Leiden researchers from different disciplines conduct research on nature and biodiversity, investigating such questions as what man's impact is in farmland areas, for instance. 'The Netherlands is a small country with a super-intensive agrarian culture,' Gert de Snoo explains. De Snoo, Professor of Conservation Biology, and his colleagues discovered that maintaining small areas of nature on farmland, such as wild flowers along the borders of fields, can have a positive effect on biodiversity. Ecotoxicologists conduct research on the effects of biodiversity, exploring the influence of pesticides on local biodiversity. We can also learn from the past. Archaeologists study how man influenced his living environment in the past and what the consequences were. This could be something like the erosion of areas of loess in South Limburg, a process that was started by the Romans, but that only in the 20th century led to extensive mudslides, making the land permanently unsuitable for agriculture. All these insights generate knowledge about how we can best approach our need for food while at the same time preserving the planet.

Don't exhaust nature: use it wisely

We all want so much today: we want to live in nice houses, fly all over the world and have the newest and best smartphones. All this is possible, but at the same time we are exhausting the planet because all these products and services need raw materials. Over the years Leiden has collected enormous amounts of data on raw material supplies. How do physical flows of raw materials move across the world? Where can they be found? Leiden has the world's biggest database on this issue, which makes it possible for our researchers to chart the metabolism of society. This offers insights into the best ways of using and reusing sustainable materials so we are better able to create a circular economy.

Story Source:

Materials provided by Leiden, Universiteit.

Tuesday, April 11, 2017

Caribbean Transitional Energy Conference

WHY CAYMAN? WHY NOW?

Caribbean economies suffer from some of the highest electricity prices in the world. Despite their abundance of renewable energy sources, Cayman has a relatively low level of renewable energy penetration; the economy continues to spend a large proportion of its GDP on imported fossil fuels.

The Caribbean Transitional Energy Conference (CTEC) is about building our resilience as a small nation, about diversifying our energy sector and the way that we do business.

It is about ensuring sustainable social and economic growth through strong leadership, recognising the threat of climate change and the vulnerability of islands across the world and voicing our commitment to take the measures that we can take now. More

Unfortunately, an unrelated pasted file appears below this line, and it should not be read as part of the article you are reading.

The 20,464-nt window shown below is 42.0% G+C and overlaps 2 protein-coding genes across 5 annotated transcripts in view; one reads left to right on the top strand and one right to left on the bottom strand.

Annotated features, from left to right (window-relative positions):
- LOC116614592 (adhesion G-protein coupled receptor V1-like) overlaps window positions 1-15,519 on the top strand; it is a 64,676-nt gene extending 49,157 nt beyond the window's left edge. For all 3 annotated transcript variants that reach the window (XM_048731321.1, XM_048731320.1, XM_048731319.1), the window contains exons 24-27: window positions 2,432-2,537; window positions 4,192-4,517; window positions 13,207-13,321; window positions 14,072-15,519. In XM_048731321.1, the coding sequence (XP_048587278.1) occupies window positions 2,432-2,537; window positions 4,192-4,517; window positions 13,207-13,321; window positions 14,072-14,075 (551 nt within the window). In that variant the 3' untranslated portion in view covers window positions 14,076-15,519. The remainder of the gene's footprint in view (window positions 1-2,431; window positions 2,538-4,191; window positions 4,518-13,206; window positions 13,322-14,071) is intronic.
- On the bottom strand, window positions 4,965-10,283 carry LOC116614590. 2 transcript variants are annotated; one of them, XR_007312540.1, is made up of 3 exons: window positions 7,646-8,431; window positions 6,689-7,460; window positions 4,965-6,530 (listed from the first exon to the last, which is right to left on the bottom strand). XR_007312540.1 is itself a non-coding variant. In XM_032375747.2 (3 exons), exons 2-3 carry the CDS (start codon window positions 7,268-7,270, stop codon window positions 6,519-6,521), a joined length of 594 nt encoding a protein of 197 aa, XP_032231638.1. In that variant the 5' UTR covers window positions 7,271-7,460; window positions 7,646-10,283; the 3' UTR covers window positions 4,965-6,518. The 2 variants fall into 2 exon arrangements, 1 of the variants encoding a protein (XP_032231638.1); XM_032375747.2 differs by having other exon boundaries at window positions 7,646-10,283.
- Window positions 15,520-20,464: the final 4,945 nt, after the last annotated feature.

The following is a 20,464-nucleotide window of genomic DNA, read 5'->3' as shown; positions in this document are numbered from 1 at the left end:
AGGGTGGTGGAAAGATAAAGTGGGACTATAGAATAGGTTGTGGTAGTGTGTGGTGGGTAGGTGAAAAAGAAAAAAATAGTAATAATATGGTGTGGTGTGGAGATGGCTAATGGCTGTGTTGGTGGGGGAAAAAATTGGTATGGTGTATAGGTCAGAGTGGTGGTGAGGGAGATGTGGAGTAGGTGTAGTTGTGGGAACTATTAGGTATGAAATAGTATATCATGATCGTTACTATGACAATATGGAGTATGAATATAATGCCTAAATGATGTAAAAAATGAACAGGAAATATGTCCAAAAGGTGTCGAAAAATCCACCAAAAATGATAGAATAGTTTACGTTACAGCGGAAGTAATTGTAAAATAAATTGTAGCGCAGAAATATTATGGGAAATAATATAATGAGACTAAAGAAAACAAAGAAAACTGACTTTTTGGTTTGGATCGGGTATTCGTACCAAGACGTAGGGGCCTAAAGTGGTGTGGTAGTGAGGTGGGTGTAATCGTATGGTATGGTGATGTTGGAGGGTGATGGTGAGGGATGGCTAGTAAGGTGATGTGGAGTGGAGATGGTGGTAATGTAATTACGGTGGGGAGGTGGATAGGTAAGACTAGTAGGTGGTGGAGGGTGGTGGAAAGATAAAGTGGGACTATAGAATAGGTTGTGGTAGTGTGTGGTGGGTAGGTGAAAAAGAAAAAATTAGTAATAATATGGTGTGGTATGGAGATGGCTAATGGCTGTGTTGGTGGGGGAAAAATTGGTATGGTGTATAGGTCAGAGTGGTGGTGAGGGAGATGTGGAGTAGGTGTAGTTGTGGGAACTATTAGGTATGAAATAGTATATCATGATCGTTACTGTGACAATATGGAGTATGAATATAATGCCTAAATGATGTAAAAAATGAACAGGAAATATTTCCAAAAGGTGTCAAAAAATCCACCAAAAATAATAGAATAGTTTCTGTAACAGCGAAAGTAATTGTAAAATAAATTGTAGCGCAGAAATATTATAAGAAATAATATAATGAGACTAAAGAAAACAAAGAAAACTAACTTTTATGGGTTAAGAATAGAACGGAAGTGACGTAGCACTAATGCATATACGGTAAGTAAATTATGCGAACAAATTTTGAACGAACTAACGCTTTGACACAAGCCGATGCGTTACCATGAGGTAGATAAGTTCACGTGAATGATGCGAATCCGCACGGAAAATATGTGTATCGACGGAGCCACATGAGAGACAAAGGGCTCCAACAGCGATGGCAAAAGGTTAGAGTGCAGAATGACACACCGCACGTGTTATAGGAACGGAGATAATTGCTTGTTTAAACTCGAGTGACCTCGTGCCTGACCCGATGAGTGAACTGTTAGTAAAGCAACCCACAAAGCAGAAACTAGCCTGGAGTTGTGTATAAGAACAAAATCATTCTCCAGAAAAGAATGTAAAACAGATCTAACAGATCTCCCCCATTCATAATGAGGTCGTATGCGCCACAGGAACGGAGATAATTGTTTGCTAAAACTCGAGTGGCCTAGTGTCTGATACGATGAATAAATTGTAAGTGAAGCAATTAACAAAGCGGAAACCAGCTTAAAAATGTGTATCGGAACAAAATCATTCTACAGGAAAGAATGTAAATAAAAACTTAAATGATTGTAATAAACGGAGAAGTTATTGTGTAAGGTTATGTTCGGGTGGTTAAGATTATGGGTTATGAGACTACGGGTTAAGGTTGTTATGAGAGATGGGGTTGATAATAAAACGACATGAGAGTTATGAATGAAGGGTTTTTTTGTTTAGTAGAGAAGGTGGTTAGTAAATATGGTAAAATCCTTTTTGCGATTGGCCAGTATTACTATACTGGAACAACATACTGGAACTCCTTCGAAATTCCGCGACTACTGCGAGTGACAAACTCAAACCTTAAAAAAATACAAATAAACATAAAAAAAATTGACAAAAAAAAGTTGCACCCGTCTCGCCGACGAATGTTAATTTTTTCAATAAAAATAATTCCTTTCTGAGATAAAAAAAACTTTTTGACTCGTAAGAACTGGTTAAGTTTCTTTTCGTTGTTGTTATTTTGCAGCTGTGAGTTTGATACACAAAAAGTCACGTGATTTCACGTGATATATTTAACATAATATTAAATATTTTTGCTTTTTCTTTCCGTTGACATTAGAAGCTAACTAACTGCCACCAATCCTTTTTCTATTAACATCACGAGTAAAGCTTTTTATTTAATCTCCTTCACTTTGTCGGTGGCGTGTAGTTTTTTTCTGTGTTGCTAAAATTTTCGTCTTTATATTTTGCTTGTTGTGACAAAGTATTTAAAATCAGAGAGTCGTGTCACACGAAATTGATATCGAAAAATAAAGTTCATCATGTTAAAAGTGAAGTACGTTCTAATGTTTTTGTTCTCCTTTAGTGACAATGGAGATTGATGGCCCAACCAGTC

Sunday, March 5, 2017

This grazing and cover crop system is producing some impressive numbers - By Gabe Brown


Phone calls, emails and even a few old-fashioned letters — all say the same thing. As I travel presenting at conferences and workshops, the statement comes up repeatedly.

If only I had a dollar for the number of times I had people tell me, “Gabe, you just don’t understand that our soils are not like yours.” I have learned to listen patiently (OK, sometimes not so patiently) as these people tell me all the reasons my soils are productive, and theirs are not.

When they finish, I ask them what they imagine their land looked like pre-European settlement. To this I usually receive a puzzled look.

My point is this: How is it that these lands were once healthy, functioning ecosystems? What changed between then and now? Could it be that we are the reason our land is no longer as productive as it once was? Could it be we are the reason that our soils do not function properly?

We get a lot of visitors to our ranch, more than 2,100 last summer alone. I think most come wanting a “silver bullet.” What we show them is simply how to use the principles of nature to their advantage.

I make it a point to show the difference between soils on our ranch and those of nearby operations. All have the same soil types.

The accompanying table shows soil testing results for four operations in my neighborhood. The one titled “Organic” is just that — an organic operation that is very diverse in its cropping system. The operator grows spring wheat, barley, oats, corn, sunflowers, peas, soybeans, dry edible beans and alfalfa. Natural, organic fertilizers are used. No livestock are integrated onto this cropland. More